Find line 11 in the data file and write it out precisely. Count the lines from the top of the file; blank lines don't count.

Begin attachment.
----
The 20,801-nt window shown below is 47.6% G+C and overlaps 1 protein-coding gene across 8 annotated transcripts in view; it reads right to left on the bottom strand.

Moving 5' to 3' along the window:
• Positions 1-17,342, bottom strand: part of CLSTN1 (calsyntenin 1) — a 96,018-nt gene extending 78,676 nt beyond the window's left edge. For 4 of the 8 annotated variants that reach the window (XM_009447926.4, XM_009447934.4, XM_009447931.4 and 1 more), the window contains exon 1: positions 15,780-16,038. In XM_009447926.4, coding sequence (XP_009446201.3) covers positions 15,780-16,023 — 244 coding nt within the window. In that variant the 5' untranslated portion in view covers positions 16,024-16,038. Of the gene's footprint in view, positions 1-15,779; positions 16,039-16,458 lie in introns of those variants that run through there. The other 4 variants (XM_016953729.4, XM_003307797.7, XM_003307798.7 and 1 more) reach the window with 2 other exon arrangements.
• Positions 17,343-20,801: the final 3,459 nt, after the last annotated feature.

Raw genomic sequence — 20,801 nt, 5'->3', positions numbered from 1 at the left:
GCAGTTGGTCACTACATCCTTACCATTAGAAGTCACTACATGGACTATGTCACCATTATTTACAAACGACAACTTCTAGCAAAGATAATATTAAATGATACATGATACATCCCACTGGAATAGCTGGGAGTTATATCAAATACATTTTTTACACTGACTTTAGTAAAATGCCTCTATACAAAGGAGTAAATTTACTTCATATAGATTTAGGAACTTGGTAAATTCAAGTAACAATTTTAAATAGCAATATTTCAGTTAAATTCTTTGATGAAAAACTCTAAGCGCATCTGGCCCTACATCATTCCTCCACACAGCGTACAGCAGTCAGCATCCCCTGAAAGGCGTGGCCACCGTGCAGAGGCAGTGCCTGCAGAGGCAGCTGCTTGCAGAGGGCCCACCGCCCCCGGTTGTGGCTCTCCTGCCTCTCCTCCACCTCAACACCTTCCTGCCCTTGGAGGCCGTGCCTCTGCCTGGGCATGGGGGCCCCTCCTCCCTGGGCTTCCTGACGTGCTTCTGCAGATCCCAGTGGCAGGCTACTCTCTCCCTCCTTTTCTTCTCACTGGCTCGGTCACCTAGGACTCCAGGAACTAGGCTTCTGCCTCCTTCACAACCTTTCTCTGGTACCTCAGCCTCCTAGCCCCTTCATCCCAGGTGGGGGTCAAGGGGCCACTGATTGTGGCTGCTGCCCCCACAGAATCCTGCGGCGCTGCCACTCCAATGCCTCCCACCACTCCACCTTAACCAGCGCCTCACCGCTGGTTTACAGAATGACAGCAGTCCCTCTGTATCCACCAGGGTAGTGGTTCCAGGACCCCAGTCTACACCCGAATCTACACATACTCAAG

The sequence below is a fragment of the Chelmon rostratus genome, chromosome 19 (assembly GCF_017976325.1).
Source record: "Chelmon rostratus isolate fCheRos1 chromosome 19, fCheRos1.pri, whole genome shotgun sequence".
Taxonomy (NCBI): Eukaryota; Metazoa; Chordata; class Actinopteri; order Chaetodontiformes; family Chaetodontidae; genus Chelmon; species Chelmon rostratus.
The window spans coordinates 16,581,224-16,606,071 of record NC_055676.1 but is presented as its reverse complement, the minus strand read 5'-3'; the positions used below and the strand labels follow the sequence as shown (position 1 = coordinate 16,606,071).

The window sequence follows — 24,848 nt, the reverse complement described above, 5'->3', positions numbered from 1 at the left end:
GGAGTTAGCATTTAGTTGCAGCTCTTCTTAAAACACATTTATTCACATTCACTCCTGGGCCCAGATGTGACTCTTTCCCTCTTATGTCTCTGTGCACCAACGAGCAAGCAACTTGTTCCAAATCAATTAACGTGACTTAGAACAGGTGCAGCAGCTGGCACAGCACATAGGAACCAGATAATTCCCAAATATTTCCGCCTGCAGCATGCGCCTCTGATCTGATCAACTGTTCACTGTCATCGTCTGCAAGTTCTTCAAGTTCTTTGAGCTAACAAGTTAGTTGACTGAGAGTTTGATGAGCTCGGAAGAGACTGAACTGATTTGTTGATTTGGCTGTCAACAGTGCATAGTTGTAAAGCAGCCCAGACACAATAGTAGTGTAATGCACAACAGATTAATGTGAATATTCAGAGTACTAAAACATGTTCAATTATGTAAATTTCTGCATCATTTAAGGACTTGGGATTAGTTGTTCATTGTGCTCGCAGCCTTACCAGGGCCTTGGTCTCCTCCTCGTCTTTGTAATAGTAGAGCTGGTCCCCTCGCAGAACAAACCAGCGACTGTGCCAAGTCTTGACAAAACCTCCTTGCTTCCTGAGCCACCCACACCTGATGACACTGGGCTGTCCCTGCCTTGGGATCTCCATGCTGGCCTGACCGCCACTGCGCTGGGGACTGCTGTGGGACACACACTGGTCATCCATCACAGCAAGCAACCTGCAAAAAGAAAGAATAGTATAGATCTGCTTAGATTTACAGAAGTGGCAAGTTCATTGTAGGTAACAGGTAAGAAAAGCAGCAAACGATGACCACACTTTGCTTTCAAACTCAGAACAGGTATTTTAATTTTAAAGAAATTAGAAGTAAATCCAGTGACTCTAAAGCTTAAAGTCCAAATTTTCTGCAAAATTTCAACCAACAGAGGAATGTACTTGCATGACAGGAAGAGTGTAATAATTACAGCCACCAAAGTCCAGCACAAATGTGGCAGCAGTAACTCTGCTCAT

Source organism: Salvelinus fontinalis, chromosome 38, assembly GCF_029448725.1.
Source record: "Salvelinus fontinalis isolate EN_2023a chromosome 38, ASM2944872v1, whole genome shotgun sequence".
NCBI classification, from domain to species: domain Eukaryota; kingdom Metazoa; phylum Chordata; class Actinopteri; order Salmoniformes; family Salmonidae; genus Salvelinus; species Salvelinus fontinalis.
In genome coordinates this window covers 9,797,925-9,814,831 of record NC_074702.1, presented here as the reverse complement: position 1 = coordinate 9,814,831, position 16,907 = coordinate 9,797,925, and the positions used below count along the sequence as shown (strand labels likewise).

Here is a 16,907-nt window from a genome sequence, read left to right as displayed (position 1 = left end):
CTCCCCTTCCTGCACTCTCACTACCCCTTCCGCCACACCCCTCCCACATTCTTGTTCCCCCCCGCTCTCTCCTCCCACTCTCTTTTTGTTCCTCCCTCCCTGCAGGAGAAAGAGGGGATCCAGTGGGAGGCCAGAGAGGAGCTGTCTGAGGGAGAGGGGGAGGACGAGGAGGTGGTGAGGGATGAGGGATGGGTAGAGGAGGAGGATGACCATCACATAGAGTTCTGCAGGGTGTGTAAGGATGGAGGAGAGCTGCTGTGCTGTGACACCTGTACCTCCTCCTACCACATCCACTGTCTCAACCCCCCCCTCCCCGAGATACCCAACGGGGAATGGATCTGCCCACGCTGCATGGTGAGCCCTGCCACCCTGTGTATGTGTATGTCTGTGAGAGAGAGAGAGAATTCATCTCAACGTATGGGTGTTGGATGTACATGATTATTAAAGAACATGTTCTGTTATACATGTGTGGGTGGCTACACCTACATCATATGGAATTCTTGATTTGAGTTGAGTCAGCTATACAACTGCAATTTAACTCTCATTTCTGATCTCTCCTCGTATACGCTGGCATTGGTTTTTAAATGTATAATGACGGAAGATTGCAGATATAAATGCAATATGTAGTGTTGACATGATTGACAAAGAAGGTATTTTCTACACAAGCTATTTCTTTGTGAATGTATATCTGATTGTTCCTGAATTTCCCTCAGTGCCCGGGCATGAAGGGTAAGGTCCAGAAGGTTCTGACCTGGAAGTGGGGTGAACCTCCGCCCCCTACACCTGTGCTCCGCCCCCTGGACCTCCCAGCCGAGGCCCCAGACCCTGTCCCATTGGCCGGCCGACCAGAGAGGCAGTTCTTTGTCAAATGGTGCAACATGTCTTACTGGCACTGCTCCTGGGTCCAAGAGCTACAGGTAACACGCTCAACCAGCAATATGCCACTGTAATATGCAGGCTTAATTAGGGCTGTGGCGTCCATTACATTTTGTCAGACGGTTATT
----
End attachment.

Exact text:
The window sequence follows — 24,848 nt, the reverse complement described above, 5'->3', positions numbered from 1 at the left end: